_ _ _ _ _
I remember standing in what used to be my childhood bedroom. It was covered in ash and ice. The once warm red walls were discolored with holes all around. I should not have been there. The firemen said it was not safe. There was caution tape wrapped around the entrance of the house, but at the time, I did not care.
The picture frames that were once on the wall were tarnished and the photos were gone. I had searched for things I could salvage, but I found nothing.
I looked up at what used to be the ceiling. Through the broken-down roof, I could see the blue sky. It made me feel safe. I could see some hope through all the destruction.
I was careful not to fall through the floor when I left. There were gaping holes below me from my old room to the front door.
I was only slightly phased by the walkway that had an unfinished concrete block towards the end. My parents had always said it would be a spot we put our handprints when we were kids. It never happened.
I would start over on my own. Not that I had much of a choice.
I got in my car and left with nothing but some hope and the sting in my nose from the smell of smoke and the bitter cold.
_ _ _ _ _
Losing that house was not the worst thing.
Sure, it held memories of my mother dancing in the kitchen to country music while she prepped for dinner over the green countertops. It carried every Christmas I ever had. It was the home of a full, happy family, but that family had really been broken for a long time. When the house burnt down, we were all disconnected. My mother had moved out. It was like the home in that house was already gone.
I was not glad that I no longer had the flamenco dancer painting that I got in Spain. I was not glad that my sister’s western terrier did not make it out, or that our German shepherd died in the yard from too much smoke inhalation.
I wish I still had the little jewelry box that looked like a house and had two little birds on the top. It was from a dear family friend who passed away.
On the other hand, I was kind of glad that the picture of the beach with my name and the name of the guy I loved in the sand had burned, along with our relationship, which was toxic for both of us.
I was kind of okay with starting over. I guess the fire gave me that chance. It was like I got to have one of those stories where a terrible thing happens, but somehow that terrible thing makes everything that is left better. I was able to find meaning. I was able to move forward with a backpack full of clothes and a different bed every few days, feeling like there was at least some sort of purpose on the other side of my pain.
The problem with those stories is that story ends on the good note, but life continues. And life is a multitude of stories.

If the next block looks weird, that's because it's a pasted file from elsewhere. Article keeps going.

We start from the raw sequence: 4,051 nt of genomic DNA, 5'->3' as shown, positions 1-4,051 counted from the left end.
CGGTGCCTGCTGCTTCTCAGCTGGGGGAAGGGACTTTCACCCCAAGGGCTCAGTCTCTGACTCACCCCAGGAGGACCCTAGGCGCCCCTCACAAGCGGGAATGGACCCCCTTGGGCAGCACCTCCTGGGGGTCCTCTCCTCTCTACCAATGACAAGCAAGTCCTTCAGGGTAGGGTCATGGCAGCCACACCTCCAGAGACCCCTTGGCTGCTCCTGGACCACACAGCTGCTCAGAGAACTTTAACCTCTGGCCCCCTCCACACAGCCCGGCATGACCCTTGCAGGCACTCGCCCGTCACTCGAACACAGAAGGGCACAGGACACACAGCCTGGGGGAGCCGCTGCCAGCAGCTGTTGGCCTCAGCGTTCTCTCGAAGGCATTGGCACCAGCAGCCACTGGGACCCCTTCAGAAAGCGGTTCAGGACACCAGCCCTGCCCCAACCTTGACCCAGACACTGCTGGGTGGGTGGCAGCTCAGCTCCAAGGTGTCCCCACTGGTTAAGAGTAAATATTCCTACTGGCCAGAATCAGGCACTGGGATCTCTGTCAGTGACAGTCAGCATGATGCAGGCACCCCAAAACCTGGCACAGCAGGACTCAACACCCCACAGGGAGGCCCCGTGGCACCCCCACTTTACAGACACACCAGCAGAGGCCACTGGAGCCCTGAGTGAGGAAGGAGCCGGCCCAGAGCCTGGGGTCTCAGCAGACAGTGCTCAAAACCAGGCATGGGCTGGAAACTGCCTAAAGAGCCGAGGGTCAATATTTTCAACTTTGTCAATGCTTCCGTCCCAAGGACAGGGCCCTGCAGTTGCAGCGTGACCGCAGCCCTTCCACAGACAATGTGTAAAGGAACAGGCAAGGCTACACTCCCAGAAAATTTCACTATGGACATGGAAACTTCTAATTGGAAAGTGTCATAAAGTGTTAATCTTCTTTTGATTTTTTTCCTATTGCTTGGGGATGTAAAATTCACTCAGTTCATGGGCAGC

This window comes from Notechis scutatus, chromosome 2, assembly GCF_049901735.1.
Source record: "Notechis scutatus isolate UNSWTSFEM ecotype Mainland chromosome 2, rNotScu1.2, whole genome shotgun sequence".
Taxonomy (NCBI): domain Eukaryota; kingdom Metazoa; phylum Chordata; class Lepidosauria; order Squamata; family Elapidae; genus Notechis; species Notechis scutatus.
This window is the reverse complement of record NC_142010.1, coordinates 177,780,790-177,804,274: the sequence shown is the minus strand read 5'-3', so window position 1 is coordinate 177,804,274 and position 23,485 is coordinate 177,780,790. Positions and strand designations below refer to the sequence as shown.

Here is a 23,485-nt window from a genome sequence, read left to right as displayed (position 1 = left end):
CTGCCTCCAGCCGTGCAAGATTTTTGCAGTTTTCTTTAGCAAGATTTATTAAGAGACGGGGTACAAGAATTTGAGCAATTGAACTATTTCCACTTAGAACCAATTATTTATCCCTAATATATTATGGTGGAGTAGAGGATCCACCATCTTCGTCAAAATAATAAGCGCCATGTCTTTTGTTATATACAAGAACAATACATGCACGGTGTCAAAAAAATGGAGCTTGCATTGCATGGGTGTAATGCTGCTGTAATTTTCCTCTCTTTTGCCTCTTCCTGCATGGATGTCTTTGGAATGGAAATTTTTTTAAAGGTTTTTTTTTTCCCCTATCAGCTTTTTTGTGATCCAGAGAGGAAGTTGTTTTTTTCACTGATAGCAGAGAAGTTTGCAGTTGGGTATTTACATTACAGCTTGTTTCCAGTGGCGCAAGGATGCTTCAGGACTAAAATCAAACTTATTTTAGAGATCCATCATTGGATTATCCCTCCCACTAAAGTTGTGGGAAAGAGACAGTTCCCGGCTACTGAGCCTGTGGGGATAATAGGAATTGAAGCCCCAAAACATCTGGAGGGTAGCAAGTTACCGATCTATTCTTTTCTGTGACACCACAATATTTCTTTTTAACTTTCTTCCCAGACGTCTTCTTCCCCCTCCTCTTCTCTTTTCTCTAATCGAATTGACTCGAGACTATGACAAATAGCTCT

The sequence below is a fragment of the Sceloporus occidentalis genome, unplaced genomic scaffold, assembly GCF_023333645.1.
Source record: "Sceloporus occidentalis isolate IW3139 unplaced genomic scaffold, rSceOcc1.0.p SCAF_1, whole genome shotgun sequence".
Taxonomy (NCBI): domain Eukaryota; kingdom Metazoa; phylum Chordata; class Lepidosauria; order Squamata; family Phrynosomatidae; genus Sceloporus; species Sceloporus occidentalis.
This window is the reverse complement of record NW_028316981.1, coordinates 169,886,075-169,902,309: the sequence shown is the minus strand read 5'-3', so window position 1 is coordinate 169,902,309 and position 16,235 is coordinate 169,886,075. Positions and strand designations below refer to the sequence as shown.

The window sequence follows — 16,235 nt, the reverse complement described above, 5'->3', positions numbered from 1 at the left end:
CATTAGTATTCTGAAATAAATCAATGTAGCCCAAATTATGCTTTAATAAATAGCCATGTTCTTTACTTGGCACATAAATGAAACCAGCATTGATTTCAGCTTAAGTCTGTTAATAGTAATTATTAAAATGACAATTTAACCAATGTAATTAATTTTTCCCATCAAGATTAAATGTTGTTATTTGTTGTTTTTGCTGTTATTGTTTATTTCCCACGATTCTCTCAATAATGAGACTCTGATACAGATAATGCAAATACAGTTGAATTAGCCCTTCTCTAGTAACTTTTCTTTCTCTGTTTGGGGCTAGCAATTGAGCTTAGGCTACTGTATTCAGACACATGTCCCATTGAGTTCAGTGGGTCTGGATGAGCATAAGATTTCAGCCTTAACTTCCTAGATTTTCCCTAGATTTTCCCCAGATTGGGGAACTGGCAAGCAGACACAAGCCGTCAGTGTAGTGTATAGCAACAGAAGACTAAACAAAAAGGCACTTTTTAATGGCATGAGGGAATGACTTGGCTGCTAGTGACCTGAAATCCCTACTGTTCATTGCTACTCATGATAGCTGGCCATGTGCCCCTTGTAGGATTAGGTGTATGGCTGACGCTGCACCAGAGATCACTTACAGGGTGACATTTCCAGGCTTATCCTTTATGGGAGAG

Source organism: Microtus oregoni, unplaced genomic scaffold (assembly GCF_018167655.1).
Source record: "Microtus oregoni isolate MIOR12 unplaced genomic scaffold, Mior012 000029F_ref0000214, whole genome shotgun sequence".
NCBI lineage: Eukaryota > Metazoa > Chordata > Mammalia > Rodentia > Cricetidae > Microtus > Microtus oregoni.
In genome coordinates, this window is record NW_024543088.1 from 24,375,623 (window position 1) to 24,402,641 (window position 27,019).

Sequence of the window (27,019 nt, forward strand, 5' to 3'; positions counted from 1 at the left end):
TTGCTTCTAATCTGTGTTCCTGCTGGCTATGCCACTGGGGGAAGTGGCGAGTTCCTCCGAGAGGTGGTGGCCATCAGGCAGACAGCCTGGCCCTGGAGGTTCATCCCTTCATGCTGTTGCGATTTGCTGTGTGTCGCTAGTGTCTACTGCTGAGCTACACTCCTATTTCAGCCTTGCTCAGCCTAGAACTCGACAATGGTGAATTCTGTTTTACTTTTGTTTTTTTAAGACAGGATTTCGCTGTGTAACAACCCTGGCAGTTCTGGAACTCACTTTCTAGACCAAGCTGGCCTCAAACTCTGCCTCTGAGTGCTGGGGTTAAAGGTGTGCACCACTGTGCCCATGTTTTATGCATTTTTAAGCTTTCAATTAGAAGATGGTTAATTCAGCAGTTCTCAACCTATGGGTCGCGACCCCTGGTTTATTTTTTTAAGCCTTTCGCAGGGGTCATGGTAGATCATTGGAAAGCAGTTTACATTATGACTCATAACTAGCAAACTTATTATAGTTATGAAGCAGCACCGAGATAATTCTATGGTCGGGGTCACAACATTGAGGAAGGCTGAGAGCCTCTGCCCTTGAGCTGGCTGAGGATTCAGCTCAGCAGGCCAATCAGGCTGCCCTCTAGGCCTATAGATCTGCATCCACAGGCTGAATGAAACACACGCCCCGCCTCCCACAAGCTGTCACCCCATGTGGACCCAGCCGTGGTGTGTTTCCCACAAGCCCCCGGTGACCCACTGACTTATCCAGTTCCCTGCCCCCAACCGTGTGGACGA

I stood in a church service once, after the fire, and I thought, I am safe now. I thought my new-found faith was the only thing I needed. I thought it was enough to keep away the other bad things.
It was not. That is not how faith works. There is no special formula for God. There is no reason for anyone to think that because they have faith, all their problems will go away.
_ _ _ _ _
My mother died on December 20th, 2012, about three years after the house fire. I was shaken, devastated, and found little purpose in my pain.
Just over a year after she died, I was painting the walls in my room of my new house that I just bought with my husband, and I listened to a message by a pastor, Levi Lusko.
I rolled the light, clean, soft green on the walls as Levi shared a very tragic story about how he lost his 5-year-old little girl on December 20th, 2012: the same exact day that I lost my mother.
As I listened to him speak about this awful loss, maybe the worst kind possible, I was amazed at how much purpose he found in his pain. His daughter’s eyes were donated to help two blind people see. Her story inspired countless people. His book about it reached countless people. It was only a bit over a year since it happened.
I felt a heaviness. There was no good that came from my mother’s death. There was no great light through the brokenness, like the light I saw when I stood in the remains of my old bedroom, or like the light Levi found in the midst of his grief.
I was putting paint on the freshly cleaned walls of an empty room and I felt as empty as that room when it came to the loss of my mother.
_ _ _ _ _ _
That was almost eight years ago. Since then, I have birthed two babies. I had severe postpartum depression with the first. I lost two other people close to me, my grandmother, and my mother-in-law. I have also repainted that room twice.
I was never exempt from pain. But I was also never exempt from finding meaning. It just took a lot longer than I had hoped.
My home is surrounded by lots of framed pictures of my children. It is full of hope and joy, just like the home I grew up in once was. I always dance at the green kitchen island while I make dinner.
I sit at a desk with a picture of my mother at my wedding, a few months before she died. I study all I can about psychology, trauma, grief, and loss. I write about my experience and the experiences of others. I sit at the desk and learn techniques to help me become a therapist. I learn that when people come to therapy, one effective technique is finding meaning in pain, and I realize I finally found mine.
The meaning I found did not come in a self-help book, a church, or a person. I found it within myself, in a God-given purpose that I cannot fully comprehend, but I know is there.
I can look out the window near my desk and see the bright light that I was meant to see, and I can find hope that I found once before within the rubble of my old home. A hope that only miraculously, yet naturally comes after loss.